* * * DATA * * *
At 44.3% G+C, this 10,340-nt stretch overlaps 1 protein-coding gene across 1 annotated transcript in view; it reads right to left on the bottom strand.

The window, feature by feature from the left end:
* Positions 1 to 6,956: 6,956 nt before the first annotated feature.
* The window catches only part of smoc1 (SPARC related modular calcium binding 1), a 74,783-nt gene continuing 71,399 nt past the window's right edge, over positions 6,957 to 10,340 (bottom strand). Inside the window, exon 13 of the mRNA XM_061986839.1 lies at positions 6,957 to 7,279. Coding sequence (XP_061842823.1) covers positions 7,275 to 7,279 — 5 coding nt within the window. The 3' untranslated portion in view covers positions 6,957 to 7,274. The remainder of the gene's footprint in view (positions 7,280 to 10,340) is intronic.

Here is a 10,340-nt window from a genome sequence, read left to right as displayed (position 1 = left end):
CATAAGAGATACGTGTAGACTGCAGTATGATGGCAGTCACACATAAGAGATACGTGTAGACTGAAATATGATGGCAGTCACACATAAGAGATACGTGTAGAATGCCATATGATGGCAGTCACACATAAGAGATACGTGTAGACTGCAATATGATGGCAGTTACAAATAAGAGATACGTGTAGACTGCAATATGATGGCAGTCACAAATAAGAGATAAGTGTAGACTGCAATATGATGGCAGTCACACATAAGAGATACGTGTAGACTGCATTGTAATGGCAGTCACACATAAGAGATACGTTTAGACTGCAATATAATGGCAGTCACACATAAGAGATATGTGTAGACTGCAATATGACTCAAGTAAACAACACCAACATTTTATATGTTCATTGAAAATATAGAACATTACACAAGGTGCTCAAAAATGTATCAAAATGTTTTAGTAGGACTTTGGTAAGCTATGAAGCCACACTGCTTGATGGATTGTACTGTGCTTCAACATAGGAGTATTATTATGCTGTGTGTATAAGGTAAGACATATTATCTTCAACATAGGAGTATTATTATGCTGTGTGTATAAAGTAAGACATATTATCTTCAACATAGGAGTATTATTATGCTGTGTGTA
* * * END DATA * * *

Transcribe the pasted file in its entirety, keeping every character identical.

At 44.3% G+C, this 10,340-nt stretch overlaps 1 protein-coding gene across 1 annotated transcript in view; it reads right to left on the bottom strand.

The window, feature by feature from the left end:
* Positions 1 to 6,956: 6,956 nt before the first annotated feature.
* The window catches only part of smoc1 (SPARC related modular calcium binding 1), a 74,783-nt gene continuing 71,399 nt past the window's right edge, over positions 6,957 to 10,340 (bottom strand). Inside the window, exon 13 of the mRNA XM_061986839.1 lies at positions 6,957 to 7,279. Coding sequence (XP_061842823.1) covers positions 7,275 to 7,279 — 5 coding nt within the window. The 3' untranslated portion in view covers positions 6,957 to 7,274. The remainder of the gene's footprint in view (positions 7,280 to 10,340) is intronic.

Here is a 10,340-nt window from a genome sequence, read left to right as displayed (position 1 = left end):
CATAAGAGATACGTGTAGACTGCAGTATGATGGCAGTCACACATAAGAGATACGTGTAGACTGAAATATGATGGCAGTCACACATAAGAGATACGTGTAGAATGCCATATGATGGCAGTCACACATAAGAGATACGTGTAGACTGCAATATGATGGCAGTTACAAATAAGAGATACGTGTAGACTGCAATATGATGGCAGTCACAAATAAGAGATAAGTGTAGACTGCAATATGATGGCAGTCACACATAAGAGATACGTGTAGACTGCATTGTAATGGCAGTCACACATAAGAGATACGTTTAGACTGCAATATAATGGCAGTCACACATAAGAGATATGTGTAGACTGCAATATGACTCAAGTAAACAACACCAACATTTTATATGTTCATTGAAAATATAGAACATTACACAAGGTGCTCAAAAATGTATCAAAATGTTTTAGTAGGACTTTGGTAAGCTATGAAGCCACACTGCTTGATGGATTGTACTGTGCTTCAACATAGGAGTATTATTATGCTGTGTGTATAAGGTAAGACATATTATCTTCAACATAGGAGTATTATTATGCTGTGTGTATAAAGTAAGACATATTATCTTCAACATAGGAGTATTATTATGCTGTGTGTA